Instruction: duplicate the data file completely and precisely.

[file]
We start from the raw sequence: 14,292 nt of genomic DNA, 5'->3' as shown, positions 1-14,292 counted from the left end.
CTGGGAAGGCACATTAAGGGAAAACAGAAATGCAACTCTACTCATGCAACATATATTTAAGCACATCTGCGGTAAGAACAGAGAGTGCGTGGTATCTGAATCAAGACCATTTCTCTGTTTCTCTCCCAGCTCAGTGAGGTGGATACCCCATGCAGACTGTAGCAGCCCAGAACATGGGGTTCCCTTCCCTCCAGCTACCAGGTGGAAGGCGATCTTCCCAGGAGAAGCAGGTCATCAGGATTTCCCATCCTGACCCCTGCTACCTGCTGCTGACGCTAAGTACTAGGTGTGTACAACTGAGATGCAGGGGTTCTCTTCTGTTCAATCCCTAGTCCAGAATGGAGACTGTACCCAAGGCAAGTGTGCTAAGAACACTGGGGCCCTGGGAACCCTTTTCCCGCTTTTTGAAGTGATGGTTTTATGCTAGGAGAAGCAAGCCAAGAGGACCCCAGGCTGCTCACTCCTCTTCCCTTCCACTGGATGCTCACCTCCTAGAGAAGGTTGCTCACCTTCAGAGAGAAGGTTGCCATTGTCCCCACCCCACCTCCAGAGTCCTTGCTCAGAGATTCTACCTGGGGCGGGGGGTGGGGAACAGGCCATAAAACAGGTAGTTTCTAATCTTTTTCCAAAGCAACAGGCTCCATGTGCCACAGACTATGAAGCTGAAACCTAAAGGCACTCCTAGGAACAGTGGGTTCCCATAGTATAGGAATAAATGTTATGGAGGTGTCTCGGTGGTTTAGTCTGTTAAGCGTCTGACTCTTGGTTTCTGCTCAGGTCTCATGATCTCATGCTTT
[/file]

We start from the raw sequence: 14,292 nt of genomic DNA, 5'->3' as shown, positions 1-14,292 counted from the left end.
CTGGGAAGGCACATTAAGGGAAAACAGAAATGCAACTCTACTCATGCAACATATATTTAAGCACATCTGCGGTAAGAACAGAGAGTGCGTGGTATCTGAATCAAGACCATTTCTCTGTTTCTCTCCCAGCTCAGTGAGGTGGATACCCCATGCAGACTGTAGCAGCCCAGAACATGGGGTTCCCTTCCCTCCAGCTACCAGGTGGAAGGCGATCTTCCCAGGAGAAGCAGGTCATCAGGATTTCCCATCCTGACCCCTGCTACCTGCTGCTGACGCTAAGTACTAGGTGTGTACAACTGAGATGCAGGGGTTCTCTTCTGTTCAATCCCTAGTCCAGAATGGAGACTGTACCCAAGGCAAGTGTGCTAAGAACACTGGGGCCCTGGGAACCCTTTTCCCGCTTTTTGAAGTGATGGTTTTATGCTAGGAGAAGCAAGCCAAGAGGACCCCAGGCTGCTCACTCCTCTTCCCTTCCACTGGATGCTCACCTCCTAGAGAAGGTTGCTCACCTTCAGAGAGAAGGTTGCCATTGTCCCCACCCCACCTCCAGAGTCCTTGCTCAGAGATTCTACCTGGGGCGGGGGGTGGGGAACAGGCCATAAAACAGGTAGTTTCTAATCTTTTTCCAAAGCAACAGGCTCCATGTGCCACAGACTATGAAGCTGAAACCTAAAGGCACTCCTAGGAACAGTGGGTTCCCATAGTATAGGAATAAATGTTATGGAGGTGTCTCGGTGGTTTAGTCTGTTAAGCGTCTGACTCTTGGTTTCTGCTCAGGTCTCATGATCTCATGCTTT